The Academic Minute for 2023.03.20-2023.03.24

The Academic Minute from 3.20 – 3.24

Monday
Oladele Ogunseitan University of California, Irvine
Disentangling the Worldwide Web of E-Waste and Climate Change
Oladele (Dele) Ogunseitan holds the University of California Presidential Chair at Irvine where he served for more than a decade as Professor and Founding Chair of the Department of Population Health & Disease Prevention.  He co-directs the World Institute for Sustainable Development of Materials (WISDOM). He served on the State of California’s Green Ribbon Science Panel, and the State’s Community Protection and Hazardous Waste Reduction Panel for the Department of Toxic Substances Control. Dele was a Global Environmental Assessment Fellow at Harvard University’s Kennedy School of Government; and a National Academies’ Jefferson Science Fellow in the U.S. Department of State’s Bureau of Oceans and International Environmental and Scientific Affairs. He earned the State Department’s meritorious honor award for exceptional teamwork and contributions to the successful achievement of U.S. goals at the third United Nations Environment Assembly. Dele is an elected fellow of the American Association for the Advancement of Science; an elected fellow of the American Academy of Microbiology; and an elected fellow of Collegium Ramazzini.

Tuesday
Jerald Podair – Lawrence University
When History Rhymes
Jerald Podair is Professor of History and Robert S. French Professor of American Studies Emeritus at Lawrence University.

He is the author of The Strike That Changed New York: Blacks, Whites, and the Ocean Hill Brownsville Crisis (Yale University Press), which was a finalist for the Organization of American Historians’ Liberty Legacy Foundation Award and honorable mention for the Urban History Association’s Book Award in North American urban history.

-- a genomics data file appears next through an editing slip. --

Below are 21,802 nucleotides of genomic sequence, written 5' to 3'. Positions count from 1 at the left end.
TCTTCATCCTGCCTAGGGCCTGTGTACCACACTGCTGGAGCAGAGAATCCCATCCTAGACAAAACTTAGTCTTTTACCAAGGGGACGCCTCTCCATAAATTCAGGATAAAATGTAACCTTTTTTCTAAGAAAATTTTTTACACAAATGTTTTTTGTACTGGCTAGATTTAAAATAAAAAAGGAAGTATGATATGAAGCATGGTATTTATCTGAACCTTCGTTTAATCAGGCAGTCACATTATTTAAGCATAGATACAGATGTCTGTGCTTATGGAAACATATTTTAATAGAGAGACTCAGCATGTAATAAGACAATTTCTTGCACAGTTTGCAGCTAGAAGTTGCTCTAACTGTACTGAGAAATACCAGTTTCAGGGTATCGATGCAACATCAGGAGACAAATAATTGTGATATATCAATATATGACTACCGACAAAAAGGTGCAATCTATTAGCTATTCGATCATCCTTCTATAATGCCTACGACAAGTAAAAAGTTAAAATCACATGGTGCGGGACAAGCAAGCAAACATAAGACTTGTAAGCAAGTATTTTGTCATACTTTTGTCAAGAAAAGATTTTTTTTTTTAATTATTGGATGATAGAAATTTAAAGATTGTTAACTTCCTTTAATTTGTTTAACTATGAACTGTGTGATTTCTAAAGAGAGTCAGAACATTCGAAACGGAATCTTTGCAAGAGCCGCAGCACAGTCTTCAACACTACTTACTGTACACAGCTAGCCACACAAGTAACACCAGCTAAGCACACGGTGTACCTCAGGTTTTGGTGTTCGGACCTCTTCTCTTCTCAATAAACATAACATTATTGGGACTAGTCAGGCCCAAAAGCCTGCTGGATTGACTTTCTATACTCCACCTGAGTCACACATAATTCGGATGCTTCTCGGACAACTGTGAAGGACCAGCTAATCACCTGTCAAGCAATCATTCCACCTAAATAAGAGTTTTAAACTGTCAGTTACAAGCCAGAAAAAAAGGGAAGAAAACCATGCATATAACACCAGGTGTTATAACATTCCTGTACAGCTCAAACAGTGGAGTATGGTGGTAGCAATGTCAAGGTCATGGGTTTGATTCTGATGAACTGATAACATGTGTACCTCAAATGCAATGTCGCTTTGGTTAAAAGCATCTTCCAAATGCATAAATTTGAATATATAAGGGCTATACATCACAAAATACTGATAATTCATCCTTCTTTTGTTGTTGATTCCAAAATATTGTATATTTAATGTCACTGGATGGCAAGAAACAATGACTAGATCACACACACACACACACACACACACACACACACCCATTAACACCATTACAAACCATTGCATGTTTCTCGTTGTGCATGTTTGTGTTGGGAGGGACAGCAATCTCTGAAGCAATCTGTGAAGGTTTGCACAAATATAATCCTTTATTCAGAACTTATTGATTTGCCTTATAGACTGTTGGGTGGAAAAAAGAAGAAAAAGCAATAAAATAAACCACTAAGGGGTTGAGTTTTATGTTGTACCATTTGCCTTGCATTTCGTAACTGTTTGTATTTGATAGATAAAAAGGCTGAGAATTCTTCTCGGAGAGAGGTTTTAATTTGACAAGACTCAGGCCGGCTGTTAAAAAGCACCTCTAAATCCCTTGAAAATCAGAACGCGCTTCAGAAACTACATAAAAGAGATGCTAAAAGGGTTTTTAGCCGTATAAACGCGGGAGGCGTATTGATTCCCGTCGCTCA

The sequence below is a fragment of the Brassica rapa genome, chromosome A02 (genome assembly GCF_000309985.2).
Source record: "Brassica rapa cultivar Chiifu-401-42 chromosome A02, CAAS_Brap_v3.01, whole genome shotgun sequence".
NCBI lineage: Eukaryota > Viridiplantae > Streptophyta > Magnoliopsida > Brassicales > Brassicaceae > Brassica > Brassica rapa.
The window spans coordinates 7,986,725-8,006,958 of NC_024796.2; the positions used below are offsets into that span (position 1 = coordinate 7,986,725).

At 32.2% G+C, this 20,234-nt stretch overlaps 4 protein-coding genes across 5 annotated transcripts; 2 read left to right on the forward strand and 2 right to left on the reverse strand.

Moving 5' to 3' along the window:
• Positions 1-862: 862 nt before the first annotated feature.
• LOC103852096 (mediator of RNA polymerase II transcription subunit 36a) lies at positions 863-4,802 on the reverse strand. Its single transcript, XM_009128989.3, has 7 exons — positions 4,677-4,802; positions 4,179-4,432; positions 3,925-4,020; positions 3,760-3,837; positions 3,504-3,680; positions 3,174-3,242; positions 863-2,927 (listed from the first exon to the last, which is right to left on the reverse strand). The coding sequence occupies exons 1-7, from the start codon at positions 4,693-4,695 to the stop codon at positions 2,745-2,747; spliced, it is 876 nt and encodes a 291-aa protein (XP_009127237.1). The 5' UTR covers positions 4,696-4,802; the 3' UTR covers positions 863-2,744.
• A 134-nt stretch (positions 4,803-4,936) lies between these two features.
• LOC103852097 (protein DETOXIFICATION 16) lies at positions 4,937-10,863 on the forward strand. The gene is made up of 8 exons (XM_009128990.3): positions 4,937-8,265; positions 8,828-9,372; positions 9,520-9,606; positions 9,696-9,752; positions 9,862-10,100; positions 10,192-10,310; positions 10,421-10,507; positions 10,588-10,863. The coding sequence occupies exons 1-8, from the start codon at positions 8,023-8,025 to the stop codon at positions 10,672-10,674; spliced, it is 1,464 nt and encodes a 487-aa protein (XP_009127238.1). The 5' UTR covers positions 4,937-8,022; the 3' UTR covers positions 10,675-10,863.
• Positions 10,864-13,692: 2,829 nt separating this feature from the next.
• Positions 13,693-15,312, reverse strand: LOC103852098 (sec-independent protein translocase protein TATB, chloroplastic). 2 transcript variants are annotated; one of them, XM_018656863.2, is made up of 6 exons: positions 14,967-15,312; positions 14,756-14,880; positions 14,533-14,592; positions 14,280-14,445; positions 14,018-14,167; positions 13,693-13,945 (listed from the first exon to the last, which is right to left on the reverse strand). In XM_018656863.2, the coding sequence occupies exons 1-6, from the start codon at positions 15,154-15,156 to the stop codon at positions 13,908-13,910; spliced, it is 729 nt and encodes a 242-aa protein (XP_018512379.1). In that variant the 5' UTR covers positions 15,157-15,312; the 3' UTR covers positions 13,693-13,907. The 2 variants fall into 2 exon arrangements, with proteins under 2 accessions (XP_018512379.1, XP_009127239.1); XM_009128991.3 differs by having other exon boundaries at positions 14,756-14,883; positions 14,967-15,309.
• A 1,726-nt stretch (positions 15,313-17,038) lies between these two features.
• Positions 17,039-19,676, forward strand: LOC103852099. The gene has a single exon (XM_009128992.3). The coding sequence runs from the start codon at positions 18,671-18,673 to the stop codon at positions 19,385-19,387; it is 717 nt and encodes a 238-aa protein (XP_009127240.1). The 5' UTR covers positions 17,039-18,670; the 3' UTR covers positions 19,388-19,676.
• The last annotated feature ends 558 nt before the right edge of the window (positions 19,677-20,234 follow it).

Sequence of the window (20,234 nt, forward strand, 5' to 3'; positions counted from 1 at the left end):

He is also the author of City of Dreams: Dodger Stadium and the Birth of Modern Los Angeles (Princeton University Press), which received the 2018 Harold Seymour Medal from the Society for American Baseball Research (SABR) for best book on the history of baseball and was a finalist for the 2018 PEN/ESPN Award for Literary Sports Writing.

His other books include Bayard Rustin: American Dreamer; The Struggle for Equality (co-editor); American Conversations (co-author); and Republican Populist: Spiro Agnew and the Origins of Donald Trump’s America (co-author).

He is co-editor of The Routledge History of the 20th Century United States.

Wednesday
David Bakhurst – Queen’s University Ontario
Why Education Matters to Philosophy
David Bakhurst is Charlton Professor of Philosophy at Queen’s University, Ontario.  His book, Consciousness and Revolution in Soviet Philosophy (Cambridge, 1991), represents the first critical history of Soviet philosophical culture.  Since then, in addition to continuing his work on Russian thought, Bakhurst has written on epistemology, metaphysics, Wittgenstein, ethics and philosophy of education.  Recent publications include The Formation of Reason (Wiley-Blackwell, 2011) and Education and Conversation (Bloomsbury, 2016), the latter co-edited with Paul Fairfield.  Bakhurst has held visiting positions at All Souls College, Oxford, UCL Institute of Education, and the Australian National University, Canberra. He is a Fellow of the Royal Society of Canada and the Executive Editor of the Journal of Philosophy of Education.

Thursday
Ted Hadzi-Antich – Austin Community College
Asking the Great Questions at Community Colleges
Ted Hadzi-Antich Jr. has been teaching ‚Äúgreat books‚ÄĚ to students at Austin Community College for 15 years, where he founded the Great Questions Seminars, in which community college students of all backgrounds engage in the thrill of discussion-based learning aimed at becoming more thoughtful about some of the persistent questions that confront us as human beings. Ted is the founder and Executive Director of The Great Questions Foundation (www.tgqf.org), which is a registered 501c3 aimed at extending that effort to community colleges across our nation.

Friday
Britteny Howell – University of Alaska Anchorage
What We Need to Age Healthy May Be The Hardest Thing to Obtain
Britteny M. Howell, PhD, CPG, CDP¬ģ¬†is Assistant Professor of Health Sciences, Director of the Healthy Aging Research Laboratory, and affiliate faculty in the Department of Anthropology and at the National Resource Center for Alaska Native Elders at the University of Alaska Anchorage. Her first book, Anthropological Perspectives on Aging, was published in 2023 by University Press of Florida. She is also an active member of the Gerontological Society of America‚Äôs (GSA) Academy of Gerontology in Higher Education (AGHE).

Share